Pricing and sales compensation: Making it work

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How do you guide your salespeople and incentivize them for the most effective pricing. “Low bid” may win the job, but cost your business its profitability and even survival.

Pricing and sales compensation are among the messiest aspects of business. “Messy” because the wrong decisions can result in horrendous or wonderful results. On the good side, you’ll achieve the right volume of high-margin sales to keep your business in good health; on the wrong side, you’ll have higher-than-justified sales costs for unprofitable low margin (or worse) loss-generating sales.

The consequences of failure have become quite apparent at a community publication where I serve as a voluntary advisor (but wasn’t brought into the discussion until late in the game.) The publication’s sales representatives negotiated deals with advertisers way below the publication’s rate card — and (to add to the problem), the publication had no system to manage and monitor overdue accounts.

Gulp. I suppose taking a sale at a below-cost price is bad enough, but not being paid for that sale would just make things even worse.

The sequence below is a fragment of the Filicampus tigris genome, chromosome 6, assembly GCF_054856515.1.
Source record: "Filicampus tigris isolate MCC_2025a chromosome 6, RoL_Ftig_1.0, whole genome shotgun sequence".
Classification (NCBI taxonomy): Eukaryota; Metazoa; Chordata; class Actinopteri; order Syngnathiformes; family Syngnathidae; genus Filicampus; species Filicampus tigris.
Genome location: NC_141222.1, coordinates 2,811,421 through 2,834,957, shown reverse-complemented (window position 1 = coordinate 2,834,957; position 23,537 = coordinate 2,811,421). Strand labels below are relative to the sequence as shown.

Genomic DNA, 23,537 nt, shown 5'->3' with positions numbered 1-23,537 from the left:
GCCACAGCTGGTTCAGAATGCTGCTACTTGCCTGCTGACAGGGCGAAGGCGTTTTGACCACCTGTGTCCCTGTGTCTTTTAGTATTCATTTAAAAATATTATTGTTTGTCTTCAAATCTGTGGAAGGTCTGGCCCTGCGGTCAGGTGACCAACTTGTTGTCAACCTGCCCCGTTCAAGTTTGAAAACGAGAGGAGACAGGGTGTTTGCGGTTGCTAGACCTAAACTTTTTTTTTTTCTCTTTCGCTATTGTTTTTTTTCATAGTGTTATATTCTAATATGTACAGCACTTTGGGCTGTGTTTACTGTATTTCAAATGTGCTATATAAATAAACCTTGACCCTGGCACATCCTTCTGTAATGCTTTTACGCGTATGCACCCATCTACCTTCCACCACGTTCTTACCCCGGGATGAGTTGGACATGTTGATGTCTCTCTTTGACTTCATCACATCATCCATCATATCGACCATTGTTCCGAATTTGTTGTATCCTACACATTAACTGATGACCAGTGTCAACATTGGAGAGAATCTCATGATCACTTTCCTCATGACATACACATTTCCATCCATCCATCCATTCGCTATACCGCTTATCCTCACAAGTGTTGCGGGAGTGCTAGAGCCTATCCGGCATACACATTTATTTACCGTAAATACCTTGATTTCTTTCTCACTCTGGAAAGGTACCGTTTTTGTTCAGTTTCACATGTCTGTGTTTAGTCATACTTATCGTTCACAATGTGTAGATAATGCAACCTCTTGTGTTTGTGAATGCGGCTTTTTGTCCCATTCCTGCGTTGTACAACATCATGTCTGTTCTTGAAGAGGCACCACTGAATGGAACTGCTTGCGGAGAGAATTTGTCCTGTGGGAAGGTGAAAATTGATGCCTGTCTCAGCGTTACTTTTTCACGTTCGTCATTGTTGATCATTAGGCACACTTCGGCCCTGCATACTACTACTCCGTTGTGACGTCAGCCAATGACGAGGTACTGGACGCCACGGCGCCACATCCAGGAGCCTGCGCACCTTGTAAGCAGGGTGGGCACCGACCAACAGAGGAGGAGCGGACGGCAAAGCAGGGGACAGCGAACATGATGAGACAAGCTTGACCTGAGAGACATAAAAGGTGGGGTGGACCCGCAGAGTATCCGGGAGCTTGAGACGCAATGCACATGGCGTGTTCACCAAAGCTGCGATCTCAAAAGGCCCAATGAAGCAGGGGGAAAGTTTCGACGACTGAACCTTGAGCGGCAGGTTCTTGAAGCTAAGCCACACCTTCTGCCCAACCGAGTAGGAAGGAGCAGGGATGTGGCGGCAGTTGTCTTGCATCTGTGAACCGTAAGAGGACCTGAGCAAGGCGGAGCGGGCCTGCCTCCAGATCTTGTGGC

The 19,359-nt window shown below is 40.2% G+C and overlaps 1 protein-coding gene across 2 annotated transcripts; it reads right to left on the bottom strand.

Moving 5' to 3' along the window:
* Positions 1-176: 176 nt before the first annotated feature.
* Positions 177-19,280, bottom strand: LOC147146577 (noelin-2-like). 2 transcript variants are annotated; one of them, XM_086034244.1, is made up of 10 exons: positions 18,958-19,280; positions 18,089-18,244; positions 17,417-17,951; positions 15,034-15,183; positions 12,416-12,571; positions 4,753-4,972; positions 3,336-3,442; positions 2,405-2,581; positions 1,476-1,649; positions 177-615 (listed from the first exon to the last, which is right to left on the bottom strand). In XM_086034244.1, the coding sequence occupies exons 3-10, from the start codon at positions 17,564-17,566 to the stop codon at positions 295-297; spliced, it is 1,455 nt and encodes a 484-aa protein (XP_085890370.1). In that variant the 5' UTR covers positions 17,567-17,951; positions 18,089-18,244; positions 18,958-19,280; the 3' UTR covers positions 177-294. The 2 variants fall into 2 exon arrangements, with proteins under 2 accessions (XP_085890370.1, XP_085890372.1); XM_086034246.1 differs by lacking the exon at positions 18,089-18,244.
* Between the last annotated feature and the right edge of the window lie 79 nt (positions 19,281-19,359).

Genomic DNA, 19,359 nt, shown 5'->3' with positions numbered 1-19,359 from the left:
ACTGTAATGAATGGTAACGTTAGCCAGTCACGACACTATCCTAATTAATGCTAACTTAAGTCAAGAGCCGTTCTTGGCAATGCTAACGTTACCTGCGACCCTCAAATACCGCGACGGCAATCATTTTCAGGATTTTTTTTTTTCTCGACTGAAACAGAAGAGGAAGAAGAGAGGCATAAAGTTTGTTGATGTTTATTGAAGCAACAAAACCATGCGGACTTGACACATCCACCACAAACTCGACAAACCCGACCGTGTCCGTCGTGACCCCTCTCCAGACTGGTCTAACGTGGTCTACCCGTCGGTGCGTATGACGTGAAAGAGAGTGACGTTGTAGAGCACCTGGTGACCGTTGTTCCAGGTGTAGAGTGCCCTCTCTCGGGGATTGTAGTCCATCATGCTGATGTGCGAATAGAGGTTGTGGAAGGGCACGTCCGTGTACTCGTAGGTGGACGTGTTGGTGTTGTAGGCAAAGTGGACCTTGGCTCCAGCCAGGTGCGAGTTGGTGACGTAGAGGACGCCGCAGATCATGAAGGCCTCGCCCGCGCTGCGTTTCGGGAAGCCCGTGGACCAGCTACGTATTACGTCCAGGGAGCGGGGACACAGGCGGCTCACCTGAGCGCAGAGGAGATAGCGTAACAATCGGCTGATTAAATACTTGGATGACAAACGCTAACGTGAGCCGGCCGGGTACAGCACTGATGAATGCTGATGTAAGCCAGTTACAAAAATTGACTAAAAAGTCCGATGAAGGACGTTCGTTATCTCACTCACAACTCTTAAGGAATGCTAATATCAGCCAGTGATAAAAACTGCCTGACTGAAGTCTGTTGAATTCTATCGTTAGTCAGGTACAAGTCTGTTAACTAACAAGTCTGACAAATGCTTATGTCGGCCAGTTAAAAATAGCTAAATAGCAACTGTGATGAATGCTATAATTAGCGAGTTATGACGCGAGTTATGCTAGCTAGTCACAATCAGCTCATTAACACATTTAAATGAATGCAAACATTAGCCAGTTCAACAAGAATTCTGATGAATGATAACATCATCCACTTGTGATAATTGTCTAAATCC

In theory, the ideal fix to this problem is a variable compensation grid — sales reps which generate high-margin sales earn higher commissions — and they are not allowed to sell below the lowest marginal price available. But this leads to complexities and risks of a different sort. If there are no controls on high margin sales, the sales rep may be tempted to take advantage of a gullible or desperate client and charge far more than would be a fair price. This may look good short-term, but ultimately will damage the business credibility. And if things get complicated, you’ll need a computerized price management system. (This approach may work well in certain situations, such as if you are a building supplies dealer with a huge inventory and clients of different classes — the high volume client who pays frequently and on time might be programmed to receive better prices than the one-off or slow paying client.)

Probably the best strategy (and one I’ve used for many years), is to set a clear price grid and rules where the grid can be “tested” by the sales representative without requesting permission or authority — and another level where the sales rep must obtain managerial authority for pricing decisions. This allows room for some negotiation if it is appropriate, but prevents giving away the store. We also modify the sales compensation for certain types of sales which add to long-term viability and sustainability, again as long as they are within the pricing grid.

This article, What Behavior Does Your Sales Compensation Plan Incentivize?, provides some additional observations on this challenging topic.

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